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Migration routes of Ejnee Torghuts

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Bulag, Uradyn E. 


Galsang (Galsangpuntsug) is a Halh whose grandfather fled Mongolia in the 1930s. In this video, he talks about the woes suffered by the Ejine Torghuts covering three topics: Arubjur’s migration routes from the Volga to Ejine; Muslim rampage in Ejine, and new territorial disputes between the Ejine banner and the Han Chinese from Gansu.Galsangpuntsug says that Arabjur’s migration followed the following routes: Kazakh steppes – Altai – Hobogsair – Tarbagatai – Zultus – Dang Serten – Gasin Aman. After Gasin Aman, the only pass for their return journey, was blocked by Qing dynasty or Jungar Khanate, they moved around Shar Tal for a couple of years before settling in Ejine at the end of 1731. After the collapse of the Qing dynasty in 1912, the Ejine banner was first ruled by the Mongolian-Tibetan Affairs Bureau of the Republican Government, then Ningxia province and Gansu province, before it was finally allocated to the Inner Mongolia Autonomous Region in 1956. From 1969 to 1979, it was put under the jurisdiction of Zhangye city of Gansu province. The Muslim rebellion devastated the Ejine Torghuts. In this rebellion, the Torghuts lost half of their population from around 1,000 to 500. Pushed out of their territory for nine years, their monasteries were destroyed, and the ruling prince was killed and stripped of his seal. After the rebellion was quashed by the Qing army, Torghut elders convened at Öbögedin Nuur (Elders’ lake) where they settled for three months to recover the people who had survived. The Qing also restored the seal to the new ruling prince of the banner. According to him, the Ejine banner has been losing territory to the Han Chinese of Gansu province. In 1834, the banner leased the southern borderland to Han Chinese for 100 years, using the tax income to support the banner’s monasteries. In 1934, the lease was extended for further 60 years, but the banner has never been able to get the land back since the expiration of the lease. In 1958, the Chinese Communist Party requisitioned for military use the banner’s two sums, a monastery and a farm, and Han Chinese reclaimed the other side of the military base without permission from the Ejine banner. In the past ten years, more Chinese have poured in to cultivate herders’ lands; they have bulldozed their houses and forced them out. This is one of the most significant problems confronting the banner nowadays.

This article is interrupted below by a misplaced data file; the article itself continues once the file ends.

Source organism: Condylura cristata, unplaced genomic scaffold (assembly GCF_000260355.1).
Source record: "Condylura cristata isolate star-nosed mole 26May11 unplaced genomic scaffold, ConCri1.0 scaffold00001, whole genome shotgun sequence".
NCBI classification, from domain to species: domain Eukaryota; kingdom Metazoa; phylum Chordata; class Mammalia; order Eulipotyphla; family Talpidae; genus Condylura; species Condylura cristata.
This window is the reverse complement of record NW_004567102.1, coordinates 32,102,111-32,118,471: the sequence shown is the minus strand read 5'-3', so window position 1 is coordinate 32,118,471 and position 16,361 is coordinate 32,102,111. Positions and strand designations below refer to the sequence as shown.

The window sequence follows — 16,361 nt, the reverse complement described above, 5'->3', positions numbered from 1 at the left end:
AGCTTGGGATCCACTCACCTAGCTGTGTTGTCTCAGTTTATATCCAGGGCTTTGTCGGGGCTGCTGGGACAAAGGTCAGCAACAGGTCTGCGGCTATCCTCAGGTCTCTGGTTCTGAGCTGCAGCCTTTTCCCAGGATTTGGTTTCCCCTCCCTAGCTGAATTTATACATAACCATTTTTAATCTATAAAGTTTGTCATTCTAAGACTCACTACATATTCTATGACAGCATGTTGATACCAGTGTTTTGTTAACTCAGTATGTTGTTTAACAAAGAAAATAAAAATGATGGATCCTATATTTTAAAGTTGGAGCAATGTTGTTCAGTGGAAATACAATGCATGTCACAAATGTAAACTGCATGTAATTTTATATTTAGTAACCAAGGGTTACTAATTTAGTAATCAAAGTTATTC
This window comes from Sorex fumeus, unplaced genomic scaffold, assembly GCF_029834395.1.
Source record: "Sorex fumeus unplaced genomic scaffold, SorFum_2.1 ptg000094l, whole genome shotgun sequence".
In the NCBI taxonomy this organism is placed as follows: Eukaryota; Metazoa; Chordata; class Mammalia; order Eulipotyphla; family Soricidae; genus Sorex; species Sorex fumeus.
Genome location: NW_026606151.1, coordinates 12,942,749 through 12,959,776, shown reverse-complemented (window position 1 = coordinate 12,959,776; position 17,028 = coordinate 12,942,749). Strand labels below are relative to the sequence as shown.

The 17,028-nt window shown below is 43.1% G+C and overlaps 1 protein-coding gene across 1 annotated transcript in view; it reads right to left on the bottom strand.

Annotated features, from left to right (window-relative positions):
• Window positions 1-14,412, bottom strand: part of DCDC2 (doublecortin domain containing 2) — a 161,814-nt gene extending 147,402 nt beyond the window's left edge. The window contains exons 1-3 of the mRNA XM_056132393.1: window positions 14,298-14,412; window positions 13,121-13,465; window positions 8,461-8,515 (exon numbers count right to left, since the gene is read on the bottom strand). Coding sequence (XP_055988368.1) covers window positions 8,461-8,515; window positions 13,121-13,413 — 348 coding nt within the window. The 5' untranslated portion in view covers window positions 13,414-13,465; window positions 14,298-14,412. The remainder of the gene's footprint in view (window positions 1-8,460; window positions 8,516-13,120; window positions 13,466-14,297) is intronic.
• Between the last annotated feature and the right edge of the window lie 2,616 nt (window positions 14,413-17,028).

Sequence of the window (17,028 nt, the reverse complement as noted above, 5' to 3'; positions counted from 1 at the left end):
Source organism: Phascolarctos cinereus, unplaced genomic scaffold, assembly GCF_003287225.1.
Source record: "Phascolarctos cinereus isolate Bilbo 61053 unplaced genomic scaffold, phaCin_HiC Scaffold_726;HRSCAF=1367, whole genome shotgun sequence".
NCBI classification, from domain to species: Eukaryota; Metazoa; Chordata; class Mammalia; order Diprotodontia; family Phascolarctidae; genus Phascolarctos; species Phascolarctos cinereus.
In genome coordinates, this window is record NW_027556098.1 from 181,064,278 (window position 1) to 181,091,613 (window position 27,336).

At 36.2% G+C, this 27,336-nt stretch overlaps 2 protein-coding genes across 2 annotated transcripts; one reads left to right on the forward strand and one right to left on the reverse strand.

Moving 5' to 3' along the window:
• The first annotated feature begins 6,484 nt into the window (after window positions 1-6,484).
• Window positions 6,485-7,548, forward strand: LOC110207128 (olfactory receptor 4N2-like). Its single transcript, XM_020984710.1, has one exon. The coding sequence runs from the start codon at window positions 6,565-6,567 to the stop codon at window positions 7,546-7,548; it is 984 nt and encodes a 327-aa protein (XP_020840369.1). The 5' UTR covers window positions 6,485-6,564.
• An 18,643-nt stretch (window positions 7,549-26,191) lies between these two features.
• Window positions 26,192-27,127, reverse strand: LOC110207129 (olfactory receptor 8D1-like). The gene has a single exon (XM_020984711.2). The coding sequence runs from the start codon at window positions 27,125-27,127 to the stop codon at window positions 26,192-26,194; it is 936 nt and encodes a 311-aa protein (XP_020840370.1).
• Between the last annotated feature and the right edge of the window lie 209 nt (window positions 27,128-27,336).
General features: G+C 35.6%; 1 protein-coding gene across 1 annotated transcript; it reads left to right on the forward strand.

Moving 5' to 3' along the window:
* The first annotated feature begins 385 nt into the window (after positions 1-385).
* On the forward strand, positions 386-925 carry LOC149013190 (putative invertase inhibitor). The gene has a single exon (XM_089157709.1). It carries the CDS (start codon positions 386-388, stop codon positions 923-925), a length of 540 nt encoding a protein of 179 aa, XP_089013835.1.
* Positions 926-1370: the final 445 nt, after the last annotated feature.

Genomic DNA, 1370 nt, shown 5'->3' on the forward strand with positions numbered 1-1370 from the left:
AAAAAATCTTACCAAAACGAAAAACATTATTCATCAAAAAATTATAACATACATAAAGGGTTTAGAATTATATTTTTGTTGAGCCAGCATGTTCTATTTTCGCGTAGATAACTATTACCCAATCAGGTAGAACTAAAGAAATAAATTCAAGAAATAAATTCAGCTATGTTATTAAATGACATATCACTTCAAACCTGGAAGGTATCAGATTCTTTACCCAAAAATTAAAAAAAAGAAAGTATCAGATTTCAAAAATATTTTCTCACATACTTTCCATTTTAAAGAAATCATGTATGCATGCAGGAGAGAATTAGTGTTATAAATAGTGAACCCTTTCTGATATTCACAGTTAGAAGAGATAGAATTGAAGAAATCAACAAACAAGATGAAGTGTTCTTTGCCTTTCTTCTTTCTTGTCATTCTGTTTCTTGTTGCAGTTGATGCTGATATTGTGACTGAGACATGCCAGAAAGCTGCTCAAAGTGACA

Arubjur’s migration routes, Ejine banner, Muslim rampage, administrative history

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Kalmyk Cultural Heritage Documentation Project, University of Cambridge

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Sponsored by Arcadia Fund, a charitable fund of Lisbet Rausing and Peter Baldwin